Lottery jackpot: Duarte Almeida wins $13M with lucky numbers
Victoria man played the same Lotto 6/49 numbers since 1986
A Victoria, B.C., man who has played the same numbers for 28 years finally saw his lottery strategy pay off.
This week, Duarte Almeida collected a jackpot sum of $13.6 million from the Aug. 2 draw.
"I am still shaking. I don't believe [that] I win the lottery," he told a crowd gathered at the B.C. Lottery Corporation's Vancouver office Friday. "It is very hard. I play all those years and I still think ... I think it's a dream — I [am] still sleeping."
Almeida said he didn't check his ticket against the winning numbers for almost three weeks after the draw. When he saw the six numbers match, he couldn't believe it.
"[I felt like] I was going to faint. The girl from the lottery ticket says, 'you OK? You want a chair?' She said 'I'm a gonna hold your hands. What is wrong?'" he said.
He eventually gave her the ticket, and she realized he had won the jackpot.
Once he let go of the clerk's hand, she called the B.C. Lottery Corporation office to confirm the win.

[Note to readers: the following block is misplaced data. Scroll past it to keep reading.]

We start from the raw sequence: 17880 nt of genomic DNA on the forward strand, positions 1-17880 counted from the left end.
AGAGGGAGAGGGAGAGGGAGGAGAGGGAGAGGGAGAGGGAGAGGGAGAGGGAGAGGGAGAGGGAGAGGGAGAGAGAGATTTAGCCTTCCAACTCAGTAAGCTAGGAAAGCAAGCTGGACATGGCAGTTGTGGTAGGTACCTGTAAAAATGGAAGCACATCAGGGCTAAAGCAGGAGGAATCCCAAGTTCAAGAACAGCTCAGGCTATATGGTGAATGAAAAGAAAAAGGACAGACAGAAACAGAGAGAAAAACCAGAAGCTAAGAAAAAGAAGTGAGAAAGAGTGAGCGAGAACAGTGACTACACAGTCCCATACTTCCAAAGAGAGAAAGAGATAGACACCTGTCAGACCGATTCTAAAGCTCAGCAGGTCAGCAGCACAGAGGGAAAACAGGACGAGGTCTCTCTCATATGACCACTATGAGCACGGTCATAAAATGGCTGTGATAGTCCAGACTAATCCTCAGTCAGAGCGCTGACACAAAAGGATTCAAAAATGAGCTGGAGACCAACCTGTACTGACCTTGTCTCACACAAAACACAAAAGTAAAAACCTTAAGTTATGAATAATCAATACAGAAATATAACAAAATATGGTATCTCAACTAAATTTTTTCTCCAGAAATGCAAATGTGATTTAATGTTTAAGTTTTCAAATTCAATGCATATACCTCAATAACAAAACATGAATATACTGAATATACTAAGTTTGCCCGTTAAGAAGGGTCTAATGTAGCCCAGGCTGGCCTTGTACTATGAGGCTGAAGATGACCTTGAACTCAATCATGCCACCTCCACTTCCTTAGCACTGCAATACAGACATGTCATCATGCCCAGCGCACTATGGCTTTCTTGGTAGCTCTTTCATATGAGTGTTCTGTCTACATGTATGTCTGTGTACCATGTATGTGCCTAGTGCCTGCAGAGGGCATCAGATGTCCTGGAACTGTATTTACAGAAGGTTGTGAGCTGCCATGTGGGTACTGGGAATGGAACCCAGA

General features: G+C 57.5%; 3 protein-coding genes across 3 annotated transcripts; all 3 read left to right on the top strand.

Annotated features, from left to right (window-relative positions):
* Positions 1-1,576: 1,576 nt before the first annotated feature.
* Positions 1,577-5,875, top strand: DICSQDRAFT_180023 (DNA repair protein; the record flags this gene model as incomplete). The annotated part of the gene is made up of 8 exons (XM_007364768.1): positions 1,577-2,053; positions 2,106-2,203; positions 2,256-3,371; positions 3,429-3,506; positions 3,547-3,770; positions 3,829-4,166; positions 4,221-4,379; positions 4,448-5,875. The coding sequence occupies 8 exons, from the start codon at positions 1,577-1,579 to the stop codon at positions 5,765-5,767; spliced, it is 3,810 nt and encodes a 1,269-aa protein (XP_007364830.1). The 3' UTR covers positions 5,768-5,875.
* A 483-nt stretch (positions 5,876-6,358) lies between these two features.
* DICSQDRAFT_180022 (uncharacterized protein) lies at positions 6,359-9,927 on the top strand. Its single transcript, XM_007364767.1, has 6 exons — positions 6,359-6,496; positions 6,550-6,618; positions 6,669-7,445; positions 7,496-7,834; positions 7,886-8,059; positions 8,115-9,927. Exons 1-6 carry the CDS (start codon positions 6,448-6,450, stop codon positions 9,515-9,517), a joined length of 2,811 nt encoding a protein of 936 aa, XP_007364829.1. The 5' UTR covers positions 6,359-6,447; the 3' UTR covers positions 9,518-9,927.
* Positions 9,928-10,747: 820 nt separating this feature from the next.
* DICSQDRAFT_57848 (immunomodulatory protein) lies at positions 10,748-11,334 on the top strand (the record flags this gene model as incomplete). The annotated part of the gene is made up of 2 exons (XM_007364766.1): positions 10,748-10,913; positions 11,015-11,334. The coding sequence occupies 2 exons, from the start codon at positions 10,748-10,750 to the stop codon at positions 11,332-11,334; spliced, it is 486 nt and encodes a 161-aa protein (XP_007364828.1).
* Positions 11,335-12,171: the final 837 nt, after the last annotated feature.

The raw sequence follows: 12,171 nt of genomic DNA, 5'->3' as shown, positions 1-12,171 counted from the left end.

Almeida then went to tell his wife the good news.
"I come back to my truck and speak to my wife and she said, 'I don't believe you!'"
Almeida said he won with the six numbers that were picked for him by a little plastic lottery number picking gadget back in 1986. The same set of numbers came up twice, he said, so he decided to stick with them.
The lucky numbers weren't the only part of his strategy. Almeida said he made a habit of buying tickets from out-of-the way places and smaller towns on Vancouver Island. In the end, Almeida bought his winning ticket at the Aitken and Fraser Market in Shawnigan Lake.
He said he would continue to play the lottery and had even bought some tickets on his way to pick up his cheque.
The only big-money decision he has made so far is to buy a new truck and that he'd be leaving his old truck in the BCLC parking lot for the time being.
"I fly to Victoria," he said.
He said he'd already called a tow company to pick up his old truck.
With files from the CBC's Susana da Silva